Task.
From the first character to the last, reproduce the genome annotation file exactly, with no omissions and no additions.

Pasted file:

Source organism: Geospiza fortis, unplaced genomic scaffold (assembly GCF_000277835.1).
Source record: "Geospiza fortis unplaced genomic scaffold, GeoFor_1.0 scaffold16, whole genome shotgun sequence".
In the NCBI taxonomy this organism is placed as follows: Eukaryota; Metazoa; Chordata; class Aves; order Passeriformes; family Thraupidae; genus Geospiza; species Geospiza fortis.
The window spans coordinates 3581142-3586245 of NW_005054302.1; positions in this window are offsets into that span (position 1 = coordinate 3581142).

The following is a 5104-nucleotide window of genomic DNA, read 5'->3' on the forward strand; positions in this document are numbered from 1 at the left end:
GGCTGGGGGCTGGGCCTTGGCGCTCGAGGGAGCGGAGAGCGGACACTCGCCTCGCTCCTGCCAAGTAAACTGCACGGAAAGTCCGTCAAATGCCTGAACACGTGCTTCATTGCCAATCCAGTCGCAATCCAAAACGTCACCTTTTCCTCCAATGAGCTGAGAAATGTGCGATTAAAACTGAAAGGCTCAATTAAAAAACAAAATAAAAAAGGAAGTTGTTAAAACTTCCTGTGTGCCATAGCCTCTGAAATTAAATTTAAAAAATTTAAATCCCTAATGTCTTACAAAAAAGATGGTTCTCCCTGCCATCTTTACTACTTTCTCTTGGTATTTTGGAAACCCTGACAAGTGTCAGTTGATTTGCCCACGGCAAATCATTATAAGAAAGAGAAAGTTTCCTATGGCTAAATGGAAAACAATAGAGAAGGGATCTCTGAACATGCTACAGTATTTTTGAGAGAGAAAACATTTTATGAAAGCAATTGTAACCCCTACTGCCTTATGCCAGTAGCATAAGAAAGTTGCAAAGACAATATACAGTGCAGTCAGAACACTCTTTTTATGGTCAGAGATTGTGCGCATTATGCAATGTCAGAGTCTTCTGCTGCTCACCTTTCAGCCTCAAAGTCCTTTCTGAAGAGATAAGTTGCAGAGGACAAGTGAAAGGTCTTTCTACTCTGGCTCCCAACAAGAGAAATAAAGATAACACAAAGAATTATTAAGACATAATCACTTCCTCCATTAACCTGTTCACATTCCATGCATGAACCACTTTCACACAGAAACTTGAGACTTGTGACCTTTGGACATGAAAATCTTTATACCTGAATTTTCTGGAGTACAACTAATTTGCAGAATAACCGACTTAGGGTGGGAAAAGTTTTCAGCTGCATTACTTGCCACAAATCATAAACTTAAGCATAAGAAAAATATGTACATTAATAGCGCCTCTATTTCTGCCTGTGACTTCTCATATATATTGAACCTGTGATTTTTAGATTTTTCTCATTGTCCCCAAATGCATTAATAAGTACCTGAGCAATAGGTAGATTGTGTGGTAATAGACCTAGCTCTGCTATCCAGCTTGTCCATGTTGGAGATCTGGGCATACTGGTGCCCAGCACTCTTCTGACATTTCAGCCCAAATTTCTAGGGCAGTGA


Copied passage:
Source organism: Geospiza fortis, unplaced genomic scaffold (assembly GCF_000277835.1).
Source record: "Geospiza fortis unplaced genomic scaffold, GeoFor_1.0 scaffold16, whole genome shotgun sequence".
In the NCBI taxonomy this organism is placed as follows: Eukaryota; Metazoa; Chordata; class Aves; order Passeriformes; family Thraupidae; genus Geospiza; species Geospiza fortis.
The window spans coordinates 3581142-3586245 of NW_005054302.1; positions in this window are offsets into that span (position 1 = coordinate 3581142).

The following is a 5104-nucleotide window of genomic DNA, read 5'->3' on the forward strand; positions in this document are numbered from 1 at the left end:
GGCTGGGGGCTGGGCCTTGGCGCTCGAGGGAGCGGAGAGCGGACACTCGCCTCGCTCCTGCCAAGTAAACTGCACGGAAAGTCCGTCAAATGCCTGAACACGTGCTTCATTGCCAATCCAGTCGCAATCCAAAACGTCACCTTTTCCTCCAATGAGCTGAGAAATGTGCGATTAAAACTGAAAGGCTCAATTAAAAAACAAAATAAAAAAGGAAGTTGTTAAAACTTCCTGTGTGCCATAGCCTCTGAAATTAAATTTAAAAAATTTAAATCCCTAATGTCTTACAAAAAAGATGGTTCTCCCTGCCATCTTTACTACTTTCTCTTGGTATTTTGGAAACCCTGACAAGTGTCAGTTGATTTGCCCACGGCAAATCATTATAAGAAAGAGAAAGTTTCCTATGGCTAAATGGAAAACAATAGAGAAGGGATCTCTGAACATGCTACAGTATTTTTGAGAGAGAAAACATTTTATGAAAGCAATTGTAACCCCTACTGCCTTATGCCAGTAGCATAAGAAAGTTGCAAAGACAATATACAGTGCAGTCAGAACACTCTTTTTATGGTCAGAGATTGTGCGCATTATGCAATGTCAGAGTCTTCTGCTGCTCACCTTTCAGCCTCAAAGTCCTTTCTGAAGAGATAAGTTGCAGAGGACAAGTGAAAGGTCTTTCTACTCTGGCTCCCAACAAGAGAAATAAAGATAACACAAAGAATTATTAAGACATAATCACTTCCTCCATTAACCTGTTCACATTCCATGCATGAACCACTTTCACACAGAAACTTGAGACTTGTGACCTTTGGACATGAAAATCTTTATACCTGAATTTTCTGGAGTACAACTAATTTGCAGAATAACCGACTTAGGGTGGGAAAAGTTTTCAGCTGCATTACTTGCCACAAATCATAAACTTAAGCATAAGAAAAATATGTACATTAATAGCGCCTCTATTTCTGCCTGTGACTTCTCATATATATTGAACCTGTGATTTTTAGATTTTTCTCATTGTCCCCAAATGCATTAATAAGTACCTGAGCAATAGGTAGATTGTGTGGTAATAGACCTAGCTCTGCTATCCAGCTTGTCCATGTTGGAGATCTGGGCATACTGGTGCCCAGCACTCTTCTGACATTTCAGCCCAAATTTCTAGGGCAGTGA